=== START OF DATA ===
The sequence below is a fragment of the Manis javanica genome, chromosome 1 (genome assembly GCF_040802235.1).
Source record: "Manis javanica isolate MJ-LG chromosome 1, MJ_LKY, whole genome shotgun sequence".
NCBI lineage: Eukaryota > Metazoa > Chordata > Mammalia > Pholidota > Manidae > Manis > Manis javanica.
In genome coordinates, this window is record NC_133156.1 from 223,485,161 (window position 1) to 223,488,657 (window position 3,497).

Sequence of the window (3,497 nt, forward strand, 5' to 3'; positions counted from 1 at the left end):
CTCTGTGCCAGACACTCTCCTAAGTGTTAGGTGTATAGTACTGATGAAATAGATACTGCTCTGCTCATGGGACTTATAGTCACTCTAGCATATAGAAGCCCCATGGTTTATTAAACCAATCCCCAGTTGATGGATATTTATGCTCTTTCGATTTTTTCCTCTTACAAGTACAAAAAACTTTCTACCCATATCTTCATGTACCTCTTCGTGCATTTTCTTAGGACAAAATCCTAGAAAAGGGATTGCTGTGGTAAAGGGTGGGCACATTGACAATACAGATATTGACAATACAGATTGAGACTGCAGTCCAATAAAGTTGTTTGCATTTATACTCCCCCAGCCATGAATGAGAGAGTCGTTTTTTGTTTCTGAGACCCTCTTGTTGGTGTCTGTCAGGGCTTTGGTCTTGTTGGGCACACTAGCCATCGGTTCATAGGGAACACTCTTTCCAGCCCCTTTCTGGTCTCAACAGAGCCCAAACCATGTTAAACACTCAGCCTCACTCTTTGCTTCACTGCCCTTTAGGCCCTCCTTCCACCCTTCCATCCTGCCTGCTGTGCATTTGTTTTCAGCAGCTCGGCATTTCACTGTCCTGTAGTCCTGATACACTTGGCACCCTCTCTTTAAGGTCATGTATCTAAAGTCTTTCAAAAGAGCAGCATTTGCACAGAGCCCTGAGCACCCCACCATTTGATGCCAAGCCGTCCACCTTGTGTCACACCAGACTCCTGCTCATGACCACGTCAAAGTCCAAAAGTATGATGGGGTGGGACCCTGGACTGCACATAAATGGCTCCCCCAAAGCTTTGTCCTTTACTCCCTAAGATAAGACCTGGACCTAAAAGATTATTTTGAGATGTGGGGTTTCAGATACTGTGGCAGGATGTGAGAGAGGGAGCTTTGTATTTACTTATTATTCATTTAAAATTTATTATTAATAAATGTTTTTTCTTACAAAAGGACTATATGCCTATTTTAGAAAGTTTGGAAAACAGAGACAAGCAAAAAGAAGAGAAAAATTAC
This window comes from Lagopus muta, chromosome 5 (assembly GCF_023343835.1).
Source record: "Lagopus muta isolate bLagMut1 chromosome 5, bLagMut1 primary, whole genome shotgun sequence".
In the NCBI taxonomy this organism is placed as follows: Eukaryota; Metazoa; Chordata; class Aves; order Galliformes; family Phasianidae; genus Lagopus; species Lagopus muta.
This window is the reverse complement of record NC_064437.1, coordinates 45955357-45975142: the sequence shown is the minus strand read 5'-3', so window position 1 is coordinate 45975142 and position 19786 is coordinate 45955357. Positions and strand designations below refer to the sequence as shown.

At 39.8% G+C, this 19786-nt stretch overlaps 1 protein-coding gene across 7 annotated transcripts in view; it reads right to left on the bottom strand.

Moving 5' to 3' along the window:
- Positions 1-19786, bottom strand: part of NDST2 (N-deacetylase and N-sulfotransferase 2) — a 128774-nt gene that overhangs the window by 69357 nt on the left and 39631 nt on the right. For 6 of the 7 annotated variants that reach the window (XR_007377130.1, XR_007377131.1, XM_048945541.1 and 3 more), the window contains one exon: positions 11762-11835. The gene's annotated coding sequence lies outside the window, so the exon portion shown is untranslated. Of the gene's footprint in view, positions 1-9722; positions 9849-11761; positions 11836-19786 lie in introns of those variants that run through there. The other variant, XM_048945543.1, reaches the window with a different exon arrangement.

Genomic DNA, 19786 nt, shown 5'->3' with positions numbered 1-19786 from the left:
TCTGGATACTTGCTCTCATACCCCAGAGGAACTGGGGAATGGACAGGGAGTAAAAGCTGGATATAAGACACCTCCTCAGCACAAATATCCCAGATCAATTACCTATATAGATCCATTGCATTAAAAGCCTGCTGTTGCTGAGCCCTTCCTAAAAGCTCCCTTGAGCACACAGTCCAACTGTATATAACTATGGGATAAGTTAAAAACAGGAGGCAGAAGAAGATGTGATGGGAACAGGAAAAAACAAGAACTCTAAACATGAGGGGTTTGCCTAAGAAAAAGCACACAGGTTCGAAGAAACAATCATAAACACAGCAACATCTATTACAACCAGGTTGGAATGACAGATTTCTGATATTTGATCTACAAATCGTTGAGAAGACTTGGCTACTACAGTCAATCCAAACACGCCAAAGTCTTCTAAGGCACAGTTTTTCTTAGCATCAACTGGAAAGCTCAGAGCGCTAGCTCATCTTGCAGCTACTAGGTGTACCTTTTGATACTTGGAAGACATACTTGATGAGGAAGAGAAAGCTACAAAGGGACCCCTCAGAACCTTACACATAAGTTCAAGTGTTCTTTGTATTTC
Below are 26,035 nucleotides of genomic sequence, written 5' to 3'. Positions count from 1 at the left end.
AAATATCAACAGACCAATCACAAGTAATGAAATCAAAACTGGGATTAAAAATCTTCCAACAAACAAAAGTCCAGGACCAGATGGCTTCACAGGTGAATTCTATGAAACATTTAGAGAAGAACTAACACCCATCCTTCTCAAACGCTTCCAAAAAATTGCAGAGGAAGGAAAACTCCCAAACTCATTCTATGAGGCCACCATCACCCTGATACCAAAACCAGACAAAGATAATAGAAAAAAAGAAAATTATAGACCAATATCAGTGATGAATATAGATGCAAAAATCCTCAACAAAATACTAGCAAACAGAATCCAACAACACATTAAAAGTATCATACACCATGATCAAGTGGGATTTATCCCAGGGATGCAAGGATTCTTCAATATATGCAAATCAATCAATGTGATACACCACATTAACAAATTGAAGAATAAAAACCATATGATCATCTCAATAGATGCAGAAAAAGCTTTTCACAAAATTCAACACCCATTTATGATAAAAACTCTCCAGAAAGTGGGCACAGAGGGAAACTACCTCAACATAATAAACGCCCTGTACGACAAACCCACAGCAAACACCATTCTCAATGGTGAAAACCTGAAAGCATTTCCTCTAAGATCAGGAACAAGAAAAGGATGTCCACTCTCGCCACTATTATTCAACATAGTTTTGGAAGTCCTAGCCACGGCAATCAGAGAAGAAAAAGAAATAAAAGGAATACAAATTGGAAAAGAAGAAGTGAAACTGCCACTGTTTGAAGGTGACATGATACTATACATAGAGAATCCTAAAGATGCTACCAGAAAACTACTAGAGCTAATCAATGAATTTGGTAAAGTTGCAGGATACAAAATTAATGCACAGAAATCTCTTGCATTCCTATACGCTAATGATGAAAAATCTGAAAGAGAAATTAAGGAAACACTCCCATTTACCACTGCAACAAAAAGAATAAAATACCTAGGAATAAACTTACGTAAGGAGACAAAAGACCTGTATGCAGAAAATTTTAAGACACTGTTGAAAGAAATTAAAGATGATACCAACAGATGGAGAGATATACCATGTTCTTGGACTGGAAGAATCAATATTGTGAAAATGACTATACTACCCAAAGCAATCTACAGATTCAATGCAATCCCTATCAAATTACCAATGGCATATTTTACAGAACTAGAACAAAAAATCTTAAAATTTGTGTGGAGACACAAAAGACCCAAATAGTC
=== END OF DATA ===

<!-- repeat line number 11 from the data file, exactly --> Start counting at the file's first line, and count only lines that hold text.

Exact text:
At 39.8% G+C, this 19786-nt stretch overlaps 1 protein-coding gene across 7 annotated transcripts in view; it reads right to left on the bottom strand.